His brother, A.H. THOMAS


January 28, 1903
Death of James J. Thomas At the Age of Seventy
Mr. James J. Thomas, born March 19, 1833, died Jan 28, 1903, after a brief illness.

Mr. Thomas joined the Donaldson Creek Baptist church in 1854. He was married to Miss Mary Cunningham, July 6, 1856, ordained deacon in 1866. He helped to organize the Oak Grove Baptist Church in 1875. He lived on the same farm, about six miles south of Cadiz, Ky., for about 50 years. He reared a large family of nine children, who were with him at the close of his long but happy life. He was a constant church member of near 50 years, and at the time of his death he had been a deacon of the Oak Grove Church, where he endeavored to faithfully discharge the duties that his position demanded. He was a man of untiring energy, of sound judgment and of honest repute -- a character untarnished; a soul without blemish. A beloved and loving brother, husband, father and friend died in the evening of his life after having reached the ripe old age of seventy.

The wife has lost an affectionate husband; the children a fond father, and the church one of its great pillows. Being weary, he fell on the roadside and by loving hands was carried to his room and placed upon his couch, where he remained until he fell into a dreamless sleep that kissed down his eyelids still in death. But every life will become a tragedy at its close as deep and dark as it can be, and whether prepared or unprepared we must meet the summons when it comes.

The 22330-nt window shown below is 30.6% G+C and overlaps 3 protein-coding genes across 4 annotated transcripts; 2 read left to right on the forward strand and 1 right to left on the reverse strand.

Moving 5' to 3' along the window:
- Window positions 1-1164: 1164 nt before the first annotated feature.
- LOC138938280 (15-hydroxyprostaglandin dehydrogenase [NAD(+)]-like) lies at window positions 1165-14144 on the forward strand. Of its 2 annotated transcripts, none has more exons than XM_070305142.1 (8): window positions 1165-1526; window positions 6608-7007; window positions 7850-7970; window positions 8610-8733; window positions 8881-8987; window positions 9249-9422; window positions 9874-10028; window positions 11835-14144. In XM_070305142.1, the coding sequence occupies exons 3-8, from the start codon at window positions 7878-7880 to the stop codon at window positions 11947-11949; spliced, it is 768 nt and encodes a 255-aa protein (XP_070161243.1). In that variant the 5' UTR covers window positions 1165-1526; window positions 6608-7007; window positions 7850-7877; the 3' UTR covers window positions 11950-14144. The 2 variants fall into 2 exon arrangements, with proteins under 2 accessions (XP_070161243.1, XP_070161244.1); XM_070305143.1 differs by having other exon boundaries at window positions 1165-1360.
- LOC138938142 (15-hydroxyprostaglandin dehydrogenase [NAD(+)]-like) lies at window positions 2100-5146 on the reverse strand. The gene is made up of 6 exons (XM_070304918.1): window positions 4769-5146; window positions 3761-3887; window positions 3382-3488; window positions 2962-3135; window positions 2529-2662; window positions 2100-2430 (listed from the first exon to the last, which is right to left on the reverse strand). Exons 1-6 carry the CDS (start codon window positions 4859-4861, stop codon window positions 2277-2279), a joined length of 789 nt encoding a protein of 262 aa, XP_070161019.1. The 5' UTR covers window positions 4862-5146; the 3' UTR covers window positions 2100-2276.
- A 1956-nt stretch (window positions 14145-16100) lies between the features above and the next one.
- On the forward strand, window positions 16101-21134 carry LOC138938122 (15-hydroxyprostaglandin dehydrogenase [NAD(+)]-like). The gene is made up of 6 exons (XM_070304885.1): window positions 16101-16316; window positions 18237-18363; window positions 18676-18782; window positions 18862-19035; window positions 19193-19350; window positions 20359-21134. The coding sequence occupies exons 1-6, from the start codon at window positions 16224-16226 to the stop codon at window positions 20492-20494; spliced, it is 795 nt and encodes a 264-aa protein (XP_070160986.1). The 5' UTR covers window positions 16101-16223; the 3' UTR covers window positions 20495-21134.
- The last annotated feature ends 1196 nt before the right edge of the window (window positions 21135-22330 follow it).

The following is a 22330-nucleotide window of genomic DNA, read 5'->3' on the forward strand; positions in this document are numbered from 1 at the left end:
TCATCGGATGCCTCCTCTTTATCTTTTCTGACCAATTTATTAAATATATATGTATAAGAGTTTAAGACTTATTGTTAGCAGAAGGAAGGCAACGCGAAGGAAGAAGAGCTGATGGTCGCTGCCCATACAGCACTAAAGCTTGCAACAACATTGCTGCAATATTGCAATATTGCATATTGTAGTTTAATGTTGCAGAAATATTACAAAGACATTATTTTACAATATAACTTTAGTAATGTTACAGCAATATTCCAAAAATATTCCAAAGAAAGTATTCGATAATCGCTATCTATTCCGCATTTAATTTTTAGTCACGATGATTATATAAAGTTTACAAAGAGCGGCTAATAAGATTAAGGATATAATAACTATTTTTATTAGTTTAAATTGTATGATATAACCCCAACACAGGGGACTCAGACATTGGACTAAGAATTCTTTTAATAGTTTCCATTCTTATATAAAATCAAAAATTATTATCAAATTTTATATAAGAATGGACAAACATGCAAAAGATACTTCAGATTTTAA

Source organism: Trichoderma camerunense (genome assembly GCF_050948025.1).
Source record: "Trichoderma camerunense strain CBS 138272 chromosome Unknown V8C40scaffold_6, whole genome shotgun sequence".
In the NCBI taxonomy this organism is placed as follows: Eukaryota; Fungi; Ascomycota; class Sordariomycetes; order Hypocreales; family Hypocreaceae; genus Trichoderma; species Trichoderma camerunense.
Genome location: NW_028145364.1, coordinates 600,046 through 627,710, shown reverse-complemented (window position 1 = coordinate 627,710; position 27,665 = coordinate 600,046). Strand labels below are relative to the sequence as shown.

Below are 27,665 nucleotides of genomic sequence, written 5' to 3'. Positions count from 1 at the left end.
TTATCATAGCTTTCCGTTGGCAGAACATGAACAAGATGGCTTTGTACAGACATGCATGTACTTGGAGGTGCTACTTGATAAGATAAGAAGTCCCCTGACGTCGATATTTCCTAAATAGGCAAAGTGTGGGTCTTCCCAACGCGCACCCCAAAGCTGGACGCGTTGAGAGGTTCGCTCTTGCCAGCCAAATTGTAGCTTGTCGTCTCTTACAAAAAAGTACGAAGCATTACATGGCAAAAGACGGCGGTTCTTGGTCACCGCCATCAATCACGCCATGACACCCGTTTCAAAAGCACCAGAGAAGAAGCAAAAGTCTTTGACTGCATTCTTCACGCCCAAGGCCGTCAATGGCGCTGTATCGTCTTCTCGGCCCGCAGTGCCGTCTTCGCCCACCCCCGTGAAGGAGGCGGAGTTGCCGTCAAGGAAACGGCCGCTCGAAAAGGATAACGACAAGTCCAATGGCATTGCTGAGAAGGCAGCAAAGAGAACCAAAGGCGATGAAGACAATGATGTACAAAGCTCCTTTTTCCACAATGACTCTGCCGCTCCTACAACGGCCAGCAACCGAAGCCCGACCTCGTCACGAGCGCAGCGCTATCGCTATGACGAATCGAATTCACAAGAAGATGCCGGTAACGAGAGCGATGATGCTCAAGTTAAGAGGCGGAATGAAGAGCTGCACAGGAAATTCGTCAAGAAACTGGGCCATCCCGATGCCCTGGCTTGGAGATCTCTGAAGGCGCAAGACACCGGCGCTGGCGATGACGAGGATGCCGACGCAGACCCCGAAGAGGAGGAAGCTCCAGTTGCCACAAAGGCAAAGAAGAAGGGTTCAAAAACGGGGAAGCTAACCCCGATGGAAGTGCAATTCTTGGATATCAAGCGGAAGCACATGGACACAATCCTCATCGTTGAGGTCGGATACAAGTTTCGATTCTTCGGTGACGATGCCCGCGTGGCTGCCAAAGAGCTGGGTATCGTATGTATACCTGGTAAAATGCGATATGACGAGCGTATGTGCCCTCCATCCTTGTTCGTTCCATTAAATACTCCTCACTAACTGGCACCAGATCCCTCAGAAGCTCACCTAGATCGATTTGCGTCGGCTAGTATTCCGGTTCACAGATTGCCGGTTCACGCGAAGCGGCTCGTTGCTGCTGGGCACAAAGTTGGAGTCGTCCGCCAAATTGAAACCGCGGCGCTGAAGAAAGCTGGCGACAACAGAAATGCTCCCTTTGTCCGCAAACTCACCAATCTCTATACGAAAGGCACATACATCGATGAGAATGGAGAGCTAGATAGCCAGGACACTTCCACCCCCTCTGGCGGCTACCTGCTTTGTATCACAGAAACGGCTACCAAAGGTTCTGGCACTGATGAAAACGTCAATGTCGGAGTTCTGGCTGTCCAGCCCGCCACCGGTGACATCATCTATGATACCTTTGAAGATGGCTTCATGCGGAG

January 28, 1903

In Memory of J. J. Thomas
In complying with a request to write the obituary of our beloved J. J. Thomas, Sr. who died at his home in this county after a short illness on Jan 28, 1903, we do so feeling our inability to do justice to the occasion, as none could estimate the worth of such a man and his influence on his county, his neighbors, his church and his family, sketch of his life, one half the loss that these have sustained in his death.

Mr. Thomas was a member of one of the largest and most highly respected families of Trigg county. He was the third son of that well-known family of Starkie and Polly Thomas which consisted of eight sons and one daughter - Mrs. W. T. Armstrong. He was the second member of the nine to be called to his reward, his oldest brother, W. B. Thomas, having died in August, 1901. His father died in 1881 at a venerable old age, after having seen all of his children married and located around him in what the writer always thought for the nine was the happiest homes in Trigg county.